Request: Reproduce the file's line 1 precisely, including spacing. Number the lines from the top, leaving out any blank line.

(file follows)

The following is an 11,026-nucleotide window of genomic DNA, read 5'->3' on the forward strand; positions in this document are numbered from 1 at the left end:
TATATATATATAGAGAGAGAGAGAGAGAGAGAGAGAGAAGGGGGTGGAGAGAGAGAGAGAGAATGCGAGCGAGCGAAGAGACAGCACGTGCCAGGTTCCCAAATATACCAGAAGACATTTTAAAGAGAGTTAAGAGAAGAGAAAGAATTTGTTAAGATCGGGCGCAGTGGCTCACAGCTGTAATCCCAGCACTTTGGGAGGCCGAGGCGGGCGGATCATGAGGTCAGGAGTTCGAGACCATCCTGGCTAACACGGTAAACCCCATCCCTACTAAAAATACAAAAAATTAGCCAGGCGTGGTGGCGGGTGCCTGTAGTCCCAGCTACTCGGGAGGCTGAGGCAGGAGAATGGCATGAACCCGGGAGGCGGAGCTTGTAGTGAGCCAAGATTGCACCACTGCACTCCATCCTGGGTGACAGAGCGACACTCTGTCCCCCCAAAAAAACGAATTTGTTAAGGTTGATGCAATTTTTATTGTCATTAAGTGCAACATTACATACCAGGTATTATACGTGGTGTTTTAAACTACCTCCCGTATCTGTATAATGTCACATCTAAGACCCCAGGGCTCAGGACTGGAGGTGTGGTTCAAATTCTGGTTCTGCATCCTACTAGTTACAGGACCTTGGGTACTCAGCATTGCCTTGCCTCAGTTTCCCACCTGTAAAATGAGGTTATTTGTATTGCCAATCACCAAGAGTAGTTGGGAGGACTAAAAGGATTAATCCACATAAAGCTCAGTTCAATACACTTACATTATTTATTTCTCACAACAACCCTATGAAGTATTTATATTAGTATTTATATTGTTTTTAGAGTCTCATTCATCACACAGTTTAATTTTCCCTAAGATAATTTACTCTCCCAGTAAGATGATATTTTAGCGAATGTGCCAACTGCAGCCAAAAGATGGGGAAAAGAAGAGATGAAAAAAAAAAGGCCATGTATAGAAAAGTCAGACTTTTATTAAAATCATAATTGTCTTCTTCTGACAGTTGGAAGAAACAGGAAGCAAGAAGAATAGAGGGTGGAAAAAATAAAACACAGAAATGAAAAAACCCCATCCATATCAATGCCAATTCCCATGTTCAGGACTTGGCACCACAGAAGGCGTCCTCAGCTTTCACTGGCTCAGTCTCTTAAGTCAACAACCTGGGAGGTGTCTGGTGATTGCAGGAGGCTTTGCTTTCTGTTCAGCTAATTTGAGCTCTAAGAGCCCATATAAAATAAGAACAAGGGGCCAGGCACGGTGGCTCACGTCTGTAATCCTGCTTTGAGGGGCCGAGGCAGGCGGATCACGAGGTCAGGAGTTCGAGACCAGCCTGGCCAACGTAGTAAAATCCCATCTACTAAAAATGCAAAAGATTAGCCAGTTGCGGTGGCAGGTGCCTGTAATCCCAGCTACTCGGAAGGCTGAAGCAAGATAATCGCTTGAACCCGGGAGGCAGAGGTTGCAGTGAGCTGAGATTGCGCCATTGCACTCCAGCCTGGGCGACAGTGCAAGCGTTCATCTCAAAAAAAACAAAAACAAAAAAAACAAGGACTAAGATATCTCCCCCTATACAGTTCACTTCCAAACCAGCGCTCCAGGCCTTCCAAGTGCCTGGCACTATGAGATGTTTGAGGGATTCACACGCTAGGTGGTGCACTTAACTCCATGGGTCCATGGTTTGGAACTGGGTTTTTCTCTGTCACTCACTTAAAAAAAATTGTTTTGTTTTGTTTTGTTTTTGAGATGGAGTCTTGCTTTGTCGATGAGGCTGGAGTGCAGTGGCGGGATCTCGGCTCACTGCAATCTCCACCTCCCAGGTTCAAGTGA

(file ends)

The following is an 11,026-nucleotide window of genomic DNA, read 5'->3' on the forward strand; positions in this document are numbered from 1 at the left end: